Fiona Russell McQueen Hair and Beauty
BBN: How did McQueen Hair and Beauty came to be?
I had always worked for international hairdressing companies and I developed and learnt the trade with large corporate companies. As I got older, I realised that I didn’t want to work for corporate companies. I really appreciated all the skills I learnt but I needed to break out and do my own thing.
My career to that point had been a great learning platform, so I decided to take the jump and launch my own business. At first, I didn’t realise how challenging business can be. When it is your own money you have a different mindset.
We started in 2009 in Tunbridge Wells and then the recession came along. It taught me a lot, and we came through it and we survived. The one thing that stood out for me from that period is how we
created our own market.
We knew people still needed their hair cut and we wanted to cheer them up, even if things weren’t going well outside. So we focused on a great customer experience.
BBN: How have you been managing your business to overcome the current economic challenges brought on by the coronavirus pandemic?
It’s important to understand that you’ll always face obstacles. No one teaches you in business how to deal with a pandemic. We’re all working out our own way. I am very constructive with my day and I’m always looking at the business and where to improve. I’m always analysing my strengths and weaknesses and I am willing to adapt.
We’ve tried to see it as an opportunity. We’re lucky in that both of our salons are in residential areas, so people working at home are still nearby.
It’s the first time that the Government has ordered businesses to close. Psychologically, it is a rollercoaster. You need nerves of steel and you have to keep going. It is what it is. It will be here for a while and we have got to make the best of the situation.
Because we’re up and down, all you can do is take each day as it comes. I am optimistic. If we hit rock bottom, I know that we can grow again and turn the corner.
In terms of adapting, we saw that footfall decreased because people are still nervous about coming out. So we’ve worked on our average bill per client and we are trying to increase that to make up for the lower footfall. We have created a consultation environment so we can understand clients’ problems and provide extra solutions. We are also encouraging them to re-book with us.
BBN: What keeps you motivated day after day through this crisis?
Passion, discipline and laughter. You need to have fun. I am very driven and I like to create enthusiasm and energy. There is always a purpose in our day. We have a team vision and we focus on getting it done.
BBN: What is working well with your marketing strategy right now?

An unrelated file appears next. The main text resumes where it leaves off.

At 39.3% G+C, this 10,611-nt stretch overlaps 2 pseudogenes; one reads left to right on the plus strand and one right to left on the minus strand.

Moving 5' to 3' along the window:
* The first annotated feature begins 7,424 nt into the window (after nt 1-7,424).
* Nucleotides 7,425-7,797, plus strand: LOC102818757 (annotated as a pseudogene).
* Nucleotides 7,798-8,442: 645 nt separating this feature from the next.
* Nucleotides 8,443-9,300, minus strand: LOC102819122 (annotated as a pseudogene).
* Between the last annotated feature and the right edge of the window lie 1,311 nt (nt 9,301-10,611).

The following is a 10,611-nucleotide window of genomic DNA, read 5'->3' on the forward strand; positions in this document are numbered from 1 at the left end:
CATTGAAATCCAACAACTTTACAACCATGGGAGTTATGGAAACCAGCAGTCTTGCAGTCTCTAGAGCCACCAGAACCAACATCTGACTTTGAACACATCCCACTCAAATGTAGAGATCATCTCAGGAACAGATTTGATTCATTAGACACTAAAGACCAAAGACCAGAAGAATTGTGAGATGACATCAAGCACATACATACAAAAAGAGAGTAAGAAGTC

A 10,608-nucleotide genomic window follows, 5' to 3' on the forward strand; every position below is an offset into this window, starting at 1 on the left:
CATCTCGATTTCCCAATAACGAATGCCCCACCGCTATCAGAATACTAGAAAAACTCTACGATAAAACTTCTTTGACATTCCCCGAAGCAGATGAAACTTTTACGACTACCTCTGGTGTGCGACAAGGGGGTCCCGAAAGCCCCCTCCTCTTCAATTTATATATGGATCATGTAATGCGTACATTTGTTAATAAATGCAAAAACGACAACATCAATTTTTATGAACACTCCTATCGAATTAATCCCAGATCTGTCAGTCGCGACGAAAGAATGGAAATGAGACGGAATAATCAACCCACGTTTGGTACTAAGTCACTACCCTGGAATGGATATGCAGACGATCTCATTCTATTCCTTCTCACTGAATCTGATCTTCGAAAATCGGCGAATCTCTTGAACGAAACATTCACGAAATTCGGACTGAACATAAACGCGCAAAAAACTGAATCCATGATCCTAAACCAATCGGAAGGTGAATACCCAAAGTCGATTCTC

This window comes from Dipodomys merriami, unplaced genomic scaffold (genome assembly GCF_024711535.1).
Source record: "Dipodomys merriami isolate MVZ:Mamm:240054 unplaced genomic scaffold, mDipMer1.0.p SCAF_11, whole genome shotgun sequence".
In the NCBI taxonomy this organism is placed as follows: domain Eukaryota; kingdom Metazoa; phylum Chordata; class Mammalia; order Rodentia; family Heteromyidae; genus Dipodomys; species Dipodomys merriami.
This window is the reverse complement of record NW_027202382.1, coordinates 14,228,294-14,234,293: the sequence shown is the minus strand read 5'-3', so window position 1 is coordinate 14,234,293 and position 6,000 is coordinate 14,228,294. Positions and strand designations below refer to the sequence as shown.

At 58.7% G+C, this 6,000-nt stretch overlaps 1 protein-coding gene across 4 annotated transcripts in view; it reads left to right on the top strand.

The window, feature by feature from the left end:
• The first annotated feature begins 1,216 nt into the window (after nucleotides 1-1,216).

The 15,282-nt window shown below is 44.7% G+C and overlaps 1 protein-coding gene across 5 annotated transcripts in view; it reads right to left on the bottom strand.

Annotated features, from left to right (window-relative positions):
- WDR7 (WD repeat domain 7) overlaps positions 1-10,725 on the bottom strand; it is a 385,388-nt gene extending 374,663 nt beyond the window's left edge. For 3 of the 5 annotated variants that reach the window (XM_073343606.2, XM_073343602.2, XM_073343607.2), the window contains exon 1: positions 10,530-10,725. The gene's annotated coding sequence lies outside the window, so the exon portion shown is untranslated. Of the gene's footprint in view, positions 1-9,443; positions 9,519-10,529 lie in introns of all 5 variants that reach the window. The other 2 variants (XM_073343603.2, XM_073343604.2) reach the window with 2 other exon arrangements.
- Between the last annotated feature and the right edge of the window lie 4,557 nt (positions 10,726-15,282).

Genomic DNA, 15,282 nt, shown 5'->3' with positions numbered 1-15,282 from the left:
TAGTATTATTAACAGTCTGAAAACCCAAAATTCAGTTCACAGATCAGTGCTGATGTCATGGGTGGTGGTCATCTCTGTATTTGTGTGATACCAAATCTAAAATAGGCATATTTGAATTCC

One thing I have learnt through lockdown is the importance of online. We get many more online bookings now, on average 10 per day. The pandemic has made people realise that you can still get things done just as easily online.
We use Cardell Media for our website and I’m number one on Google for hairdressers in Tunbridge Wells. Google reviews are working really well for us too.
We also ask people to sign up on our website in exchange for a £20 voucher for their first visit, which means we can capture their data. We’ve been able to build up a good database of clients with names, dates of birth etc.
On social media, Instagram is our biggest platform. We use it to build our brand because it’s very visual. Facebook is useful too because we can see who likes us and who follows us, and we have uploaded videos to YouTube. We also communicate directly to clients through email and text message.
We’ve won local business awards and we’re always updating our website and blogs. Over the summer and autumn we had almost 17,000 sessions on the site and nearly 12,000 are coming back to the site several times. Our bounce rate is very low at 28%. Most visitors are arriving on the site and taking action.
The website is our virtual shop front and we try to keep it simple. We’ve user-tested it so we can see it through the clients’ eyes and try to make it as good as possible.
BBN: What do you see as your main challenges for the remainder of the year?
It is really hard to plan with everything being so uncertain but I am just going to keep going and keep moving forward. My priority is client retention.
We want to exceed expectations and we are constantly looking at ways of improving ourselves with education and expertise. We know we can’t control the media and the fear that is generated but we can control our customers’ experience when they walk through the door.
BBN: Is there one specific behaviour, action or character trait you could pinpoint as the reason for your success in weathering past and current challenges?
Stay calm, be level-headed and be a realist. You need to know what is going on in the world and how it will affect your business. We are all human at the end of the day and it’s important to look after the basics. I keep it all together and be constructive. I try to be positive but also critical in terms of looking for ways to improve.
BBN: Is there any advice you would offer to our readers and other small business owners about how to get through the current economic crisis?
Remember it is temporary. Keep costs tight and look at what is giving you value in your business. Look at where you might be wasting money and try to renegotiate with suppliers. Don’t waste money on big investments but focus on staff education and your health, especially your mental health. And have the odd bottle of wine!